Ultimately falling on one side of the argument, by the end of your story.

What’s that look like?

  • You give some attention to the idea that killing is evil.
  • You give some attention to the idea that killing is good.

You explore both the “pro” and “con” of your moral statement idea.

By the end, you completely communicate your moral statement by falling on the side of the argument that you originally intended and designed. In this case, you fall on the side of killing being evil.

And you demonstrate this fact in the end, with the “because” – it never solves a problem, it only causes more pain.

Inverse

You pit one idea against its inverse – the opposite, contradictory expression of the idea.

What’s our first idea?
It’s about killing. Specifically that killing is evil.

What’s the inverse?
It’s not that killing is good.
That’s pro/con type thinking.

Okay, so what’s the real inverse?
It’s that keeping people alive is evil.

So:

  • You give some attention to the idea that killing people is evil.
  • You give some attention to the idea that keeping people alive is evil.

Then you end your story on the moral statement you crafted before you began:
Killing is evil – because it never solves a problem, it only causes more pain.

Four Point Alternation

This is the most complex form of moral argument.

You have one idea, and you put it in direct conflict with another, separate, idea.

Let’s say “killing is the source of all sorrow” vs. “selfishness is the source of all sorrow.” Two different ideas. Notice that in this argument, the source of sorrow can’t really be both. It’s got to be one or the other.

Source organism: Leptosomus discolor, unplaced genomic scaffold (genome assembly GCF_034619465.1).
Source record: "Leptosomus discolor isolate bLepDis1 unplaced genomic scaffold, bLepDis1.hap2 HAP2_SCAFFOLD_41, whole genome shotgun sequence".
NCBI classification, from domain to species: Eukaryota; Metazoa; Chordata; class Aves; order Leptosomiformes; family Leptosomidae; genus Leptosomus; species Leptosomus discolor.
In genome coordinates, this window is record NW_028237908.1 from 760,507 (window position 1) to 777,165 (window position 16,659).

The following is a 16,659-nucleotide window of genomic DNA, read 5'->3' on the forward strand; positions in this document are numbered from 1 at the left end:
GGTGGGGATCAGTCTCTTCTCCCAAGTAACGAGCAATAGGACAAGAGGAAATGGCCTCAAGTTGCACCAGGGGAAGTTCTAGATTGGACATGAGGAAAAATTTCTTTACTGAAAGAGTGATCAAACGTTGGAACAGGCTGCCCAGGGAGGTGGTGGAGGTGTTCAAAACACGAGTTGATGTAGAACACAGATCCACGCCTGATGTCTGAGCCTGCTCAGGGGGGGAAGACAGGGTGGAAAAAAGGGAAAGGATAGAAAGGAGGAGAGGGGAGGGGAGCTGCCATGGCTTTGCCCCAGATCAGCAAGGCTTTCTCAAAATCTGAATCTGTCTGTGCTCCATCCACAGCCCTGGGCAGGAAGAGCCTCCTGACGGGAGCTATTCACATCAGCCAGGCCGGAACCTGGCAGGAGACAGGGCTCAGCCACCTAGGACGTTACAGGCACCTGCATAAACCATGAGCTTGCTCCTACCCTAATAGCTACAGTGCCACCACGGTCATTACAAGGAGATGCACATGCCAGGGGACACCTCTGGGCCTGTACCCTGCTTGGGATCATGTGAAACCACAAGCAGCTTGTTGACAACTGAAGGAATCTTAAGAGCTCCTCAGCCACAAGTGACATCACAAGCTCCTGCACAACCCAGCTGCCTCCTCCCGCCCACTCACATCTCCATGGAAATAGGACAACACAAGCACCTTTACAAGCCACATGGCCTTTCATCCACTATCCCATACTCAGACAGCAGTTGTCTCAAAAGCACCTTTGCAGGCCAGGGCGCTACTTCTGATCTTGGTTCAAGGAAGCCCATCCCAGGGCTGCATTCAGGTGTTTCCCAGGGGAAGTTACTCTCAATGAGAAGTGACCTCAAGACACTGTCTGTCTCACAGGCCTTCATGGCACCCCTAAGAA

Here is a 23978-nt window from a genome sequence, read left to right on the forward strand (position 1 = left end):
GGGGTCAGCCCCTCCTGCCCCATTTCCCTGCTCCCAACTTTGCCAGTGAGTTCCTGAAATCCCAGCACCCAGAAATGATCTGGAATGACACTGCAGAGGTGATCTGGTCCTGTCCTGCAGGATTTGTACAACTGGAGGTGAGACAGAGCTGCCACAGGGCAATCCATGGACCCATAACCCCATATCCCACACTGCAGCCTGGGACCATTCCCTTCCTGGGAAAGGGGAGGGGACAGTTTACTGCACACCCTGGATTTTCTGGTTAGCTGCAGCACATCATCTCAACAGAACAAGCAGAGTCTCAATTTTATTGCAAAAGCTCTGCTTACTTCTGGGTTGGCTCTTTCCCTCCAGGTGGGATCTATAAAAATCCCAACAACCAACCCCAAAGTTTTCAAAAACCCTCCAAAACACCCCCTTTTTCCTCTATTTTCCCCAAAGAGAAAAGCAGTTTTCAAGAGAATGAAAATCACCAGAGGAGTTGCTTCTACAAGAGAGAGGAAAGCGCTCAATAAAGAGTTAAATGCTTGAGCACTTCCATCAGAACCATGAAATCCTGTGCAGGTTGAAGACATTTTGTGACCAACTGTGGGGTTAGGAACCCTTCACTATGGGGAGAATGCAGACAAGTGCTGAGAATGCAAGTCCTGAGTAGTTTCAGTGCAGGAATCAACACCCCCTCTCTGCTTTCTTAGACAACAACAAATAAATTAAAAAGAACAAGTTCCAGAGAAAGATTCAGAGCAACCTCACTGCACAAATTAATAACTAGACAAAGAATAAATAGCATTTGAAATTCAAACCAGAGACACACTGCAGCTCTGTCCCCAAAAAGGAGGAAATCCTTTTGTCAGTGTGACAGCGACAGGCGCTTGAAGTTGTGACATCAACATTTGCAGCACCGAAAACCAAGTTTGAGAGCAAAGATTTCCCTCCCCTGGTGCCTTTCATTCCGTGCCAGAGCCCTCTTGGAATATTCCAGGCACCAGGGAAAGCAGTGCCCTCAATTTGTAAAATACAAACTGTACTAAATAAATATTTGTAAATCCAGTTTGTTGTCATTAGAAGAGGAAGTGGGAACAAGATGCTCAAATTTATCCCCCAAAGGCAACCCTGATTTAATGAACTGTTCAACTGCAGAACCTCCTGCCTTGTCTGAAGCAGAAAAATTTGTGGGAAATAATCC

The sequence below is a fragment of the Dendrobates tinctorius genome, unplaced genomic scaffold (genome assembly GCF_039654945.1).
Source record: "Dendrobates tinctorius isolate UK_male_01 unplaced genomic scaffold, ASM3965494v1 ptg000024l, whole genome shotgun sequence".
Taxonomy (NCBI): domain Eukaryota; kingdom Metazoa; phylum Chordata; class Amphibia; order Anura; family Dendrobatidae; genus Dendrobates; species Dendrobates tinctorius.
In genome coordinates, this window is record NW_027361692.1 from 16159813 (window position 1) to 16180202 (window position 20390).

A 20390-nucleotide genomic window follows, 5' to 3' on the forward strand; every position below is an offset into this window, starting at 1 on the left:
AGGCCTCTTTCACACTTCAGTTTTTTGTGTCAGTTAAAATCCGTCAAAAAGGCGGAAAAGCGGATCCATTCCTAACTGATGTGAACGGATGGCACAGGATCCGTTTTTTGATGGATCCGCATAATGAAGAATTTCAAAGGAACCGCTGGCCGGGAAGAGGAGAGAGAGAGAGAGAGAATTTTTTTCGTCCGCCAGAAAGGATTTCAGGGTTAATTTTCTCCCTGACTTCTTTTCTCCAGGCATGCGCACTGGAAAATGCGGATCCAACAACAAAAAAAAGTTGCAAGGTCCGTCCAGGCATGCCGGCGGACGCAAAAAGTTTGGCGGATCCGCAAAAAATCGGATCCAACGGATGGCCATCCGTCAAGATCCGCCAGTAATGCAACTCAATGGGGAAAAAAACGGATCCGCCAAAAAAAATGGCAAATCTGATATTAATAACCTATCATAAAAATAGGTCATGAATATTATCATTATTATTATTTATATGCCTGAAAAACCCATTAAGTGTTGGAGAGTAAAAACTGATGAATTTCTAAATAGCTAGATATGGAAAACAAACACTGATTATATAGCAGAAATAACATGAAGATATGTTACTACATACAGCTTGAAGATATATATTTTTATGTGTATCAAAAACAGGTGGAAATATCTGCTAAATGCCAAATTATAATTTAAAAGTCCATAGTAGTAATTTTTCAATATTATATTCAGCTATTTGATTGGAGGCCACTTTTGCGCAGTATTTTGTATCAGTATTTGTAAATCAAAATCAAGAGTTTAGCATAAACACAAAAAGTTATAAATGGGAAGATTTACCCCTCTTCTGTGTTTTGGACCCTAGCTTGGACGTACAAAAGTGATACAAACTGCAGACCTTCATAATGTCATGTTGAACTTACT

Okay, well now we have two points of argument. But it’s called “four” point alternation. Where are the other two points?

Well, we take these two ideas, and we apply either the pro/con method, or the inverse method, to both of them.

For our example here, let’s use the inverse:

  • Killing is the source of all sorrow.

and (its inverse):

  • Keeping people alive is the source of all sorrow.

vs.

  • Selfishness is the source of all sorrow.

and (its inverse):

  • Altruism is the source of all sorrow.

We now have four points to argue. That’s a packed moral argument!

As you go through your story, you weave these ideas into your plot, your characters, and your scenes. Each movement forward is making one of these four arguments.

By the end of your story, you land on one statement as the ultimate truth.

To sum up!

Four Point Alternation:

The most complex form of moral argument. Very effective when you have two different ideas in direct conflict with one another. You get to explore each idea, and each idea’s positive and negative sides.

The Inverse Method:

Better when you want to focus on just one central concept, and explore it in full.